Shamanism: Archaic Techniques of Ecstasy (Bollingen Series General)
First published in 1951, Shamanism soon became the standard work in the study of this mysterious and fascinating phenomenon. Writing as the founder of the modern study of the history of religion, Romanian emigre–scholar Mircea Eliade (1907-1986) surveys the practice of Shamanism over two and a half millennia of human history, moving from the Shamanic traditions of Siberia and Central Asia–where Shamanism was first observed–to North and South America, Indonesia, Tibet, China, and beyond. In this authoritative survey, Eliade illuminates the magico-religious life of societies that give primacy of place to the figure of the Shaman–at once magician and medicine man, healer and miracle-doer, priest, mystic, and poet. Synthesizing the approaches of psychology, sociology, and ethnology, Shamanism will remain for years to come the reference book of choice for those intrigued by this practice.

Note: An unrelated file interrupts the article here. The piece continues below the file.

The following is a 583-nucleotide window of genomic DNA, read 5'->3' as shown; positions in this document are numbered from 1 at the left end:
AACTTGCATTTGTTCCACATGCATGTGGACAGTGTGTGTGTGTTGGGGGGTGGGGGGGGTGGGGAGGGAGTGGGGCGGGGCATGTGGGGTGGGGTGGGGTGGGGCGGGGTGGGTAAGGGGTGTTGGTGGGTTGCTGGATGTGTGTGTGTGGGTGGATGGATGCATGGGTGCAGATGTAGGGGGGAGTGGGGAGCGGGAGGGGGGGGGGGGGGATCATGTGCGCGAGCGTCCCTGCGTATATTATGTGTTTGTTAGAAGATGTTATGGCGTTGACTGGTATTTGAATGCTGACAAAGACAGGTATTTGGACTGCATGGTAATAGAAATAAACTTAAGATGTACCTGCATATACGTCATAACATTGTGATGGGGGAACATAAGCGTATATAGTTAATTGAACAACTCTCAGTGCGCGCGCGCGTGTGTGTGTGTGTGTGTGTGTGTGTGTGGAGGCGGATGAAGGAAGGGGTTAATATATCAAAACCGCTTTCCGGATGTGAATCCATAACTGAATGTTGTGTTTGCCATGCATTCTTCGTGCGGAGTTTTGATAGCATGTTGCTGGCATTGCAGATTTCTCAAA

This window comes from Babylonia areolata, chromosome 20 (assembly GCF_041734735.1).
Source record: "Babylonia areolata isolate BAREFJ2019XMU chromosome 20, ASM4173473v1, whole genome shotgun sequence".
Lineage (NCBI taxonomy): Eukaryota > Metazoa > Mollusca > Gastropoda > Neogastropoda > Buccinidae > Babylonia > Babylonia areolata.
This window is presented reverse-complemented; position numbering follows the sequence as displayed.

Mircea Eliade (born March 9, 1907, Bucharest, Rom.—died April 22, 1986, Chicago, Ill., U.S.), historian of religions, phenomenologist of religion, and author of novels, novellas, and short stories. Eliade was one of the most influential scholars of religion of the 20th century and one of the world’s foremost interpreters of religious symbolism and myth.
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